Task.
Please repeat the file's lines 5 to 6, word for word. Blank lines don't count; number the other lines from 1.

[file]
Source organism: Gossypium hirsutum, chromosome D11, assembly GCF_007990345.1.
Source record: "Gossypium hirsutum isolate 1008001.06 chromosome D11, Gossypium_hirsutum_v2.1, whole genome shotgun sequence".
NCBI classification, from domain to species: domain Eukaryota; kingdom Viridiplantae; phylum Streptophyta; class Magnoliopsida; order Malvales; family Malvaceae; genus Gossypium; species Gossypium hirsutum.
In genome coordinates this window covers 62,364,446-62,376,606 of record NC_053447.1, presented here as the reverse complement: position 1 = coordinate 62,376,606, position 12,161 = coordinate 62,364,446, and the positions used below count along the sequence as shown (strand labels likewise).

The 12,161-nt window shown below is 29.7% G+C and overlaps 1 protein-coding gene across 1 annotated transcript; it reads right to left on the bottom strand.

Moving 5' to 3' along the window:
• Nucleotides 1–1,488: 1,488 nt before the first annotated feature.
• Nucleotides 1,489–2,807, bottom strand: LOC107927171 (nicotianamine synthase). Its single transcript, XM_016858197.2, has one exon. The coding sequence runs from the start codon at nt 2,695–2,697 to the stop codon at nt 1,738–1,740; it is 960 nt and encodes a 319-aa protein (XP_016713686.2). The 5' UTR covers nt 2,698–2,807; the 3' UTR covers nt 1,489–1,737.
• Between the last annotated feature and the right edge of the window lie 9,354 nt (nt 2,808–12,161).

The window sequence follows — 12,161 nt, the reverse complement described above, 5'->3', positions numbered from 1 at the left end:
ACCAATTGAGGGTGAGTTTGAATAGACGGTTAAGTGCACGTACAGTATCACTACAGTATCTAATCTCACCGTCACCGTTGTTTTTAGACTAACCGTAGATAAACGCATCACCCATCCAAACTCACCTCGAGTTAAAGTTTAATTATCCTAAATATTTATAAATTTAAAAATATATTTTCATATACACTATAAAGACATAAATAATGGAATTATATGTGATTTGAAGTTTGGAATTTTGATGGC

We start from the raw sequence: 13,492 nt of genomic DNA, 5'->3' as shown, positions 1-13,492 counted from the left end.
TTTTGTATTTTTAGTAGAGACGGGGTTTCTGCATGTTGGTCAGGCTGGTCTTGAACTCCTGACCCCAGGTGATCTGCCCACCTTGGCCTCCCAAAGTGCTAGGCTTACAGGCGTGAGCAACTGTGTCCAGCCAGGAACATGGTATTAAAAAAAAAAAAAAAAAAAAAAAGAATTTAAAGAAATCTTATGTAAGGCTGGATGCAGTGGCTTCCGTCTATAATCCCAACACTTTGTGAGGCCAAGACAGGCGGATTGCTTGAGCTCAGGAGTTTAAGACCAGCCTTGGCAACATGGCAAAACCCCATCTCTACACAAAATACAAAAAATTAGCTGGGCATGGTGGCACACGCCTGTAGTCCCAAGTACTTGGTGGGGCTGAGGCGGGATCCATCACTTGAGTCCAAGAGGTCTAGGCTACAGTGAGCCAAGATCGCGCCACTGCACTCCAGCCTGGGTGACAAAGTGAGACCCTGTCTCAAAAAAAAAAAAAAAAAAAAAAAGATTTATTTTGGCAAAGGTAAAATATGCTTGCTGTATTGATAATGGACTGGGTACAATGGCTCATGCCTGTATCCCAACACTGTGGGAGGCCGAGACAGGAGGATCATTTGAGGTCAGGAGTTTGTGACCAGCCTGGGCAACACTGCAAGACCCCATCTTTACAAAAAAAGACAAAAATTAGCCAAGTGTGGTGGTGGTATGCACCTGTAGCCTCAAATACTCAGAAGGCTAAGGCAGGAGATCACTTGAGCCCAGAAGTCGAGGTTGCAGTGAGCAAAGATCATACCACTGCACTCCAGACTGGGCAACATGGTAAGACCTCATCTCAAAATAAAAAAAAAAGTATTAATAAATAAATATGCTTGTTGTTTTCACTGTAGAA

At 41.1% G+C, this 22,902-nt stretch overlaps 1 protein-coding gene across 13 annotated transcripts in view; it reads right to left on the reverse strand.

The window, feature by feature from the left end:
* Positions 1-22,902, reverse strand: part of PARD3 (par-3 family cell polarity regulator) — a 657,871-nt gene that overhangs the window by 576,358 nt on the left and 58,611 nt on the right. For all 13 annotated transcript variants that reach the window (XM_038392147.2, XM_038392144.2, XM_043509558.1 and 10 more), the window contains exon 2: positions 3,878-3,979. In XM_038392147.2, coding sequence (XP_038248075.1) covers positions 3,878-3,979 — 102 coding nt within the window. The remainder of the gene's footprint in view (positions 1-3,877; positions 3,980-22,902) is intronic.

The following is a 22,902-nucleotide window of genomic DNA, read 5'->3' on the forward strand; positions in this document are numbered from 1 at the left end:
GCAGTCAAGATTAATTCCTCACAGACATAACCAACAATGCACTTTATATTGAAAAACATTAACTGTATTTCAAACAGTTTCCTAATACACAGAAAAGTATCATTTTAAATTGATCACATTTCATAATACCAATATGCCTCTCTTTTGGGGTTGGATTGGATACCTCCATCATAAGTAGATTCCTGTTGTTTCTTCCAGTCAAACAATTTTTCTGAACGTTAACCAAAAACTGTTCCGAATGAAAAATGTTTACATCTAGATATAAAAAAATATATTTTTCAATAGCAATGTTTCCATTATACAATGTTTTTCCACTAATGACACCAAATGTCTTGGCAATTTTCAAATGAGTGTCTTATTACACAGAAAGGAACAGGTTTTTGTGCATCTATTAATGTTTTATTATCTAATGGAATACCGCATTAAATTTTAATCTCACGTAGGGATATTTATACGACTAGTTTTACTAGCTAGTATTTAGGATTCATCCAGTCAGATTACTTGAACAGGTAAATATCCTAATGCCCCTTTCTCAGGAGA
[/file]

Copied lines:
The 12,161-nt window shown below is 29.7% G+C and overlaps 1 protein-coding gene across 1 annotated transcript; it reads right to left on the bottom strand.

Moving 5' to 3' along the window: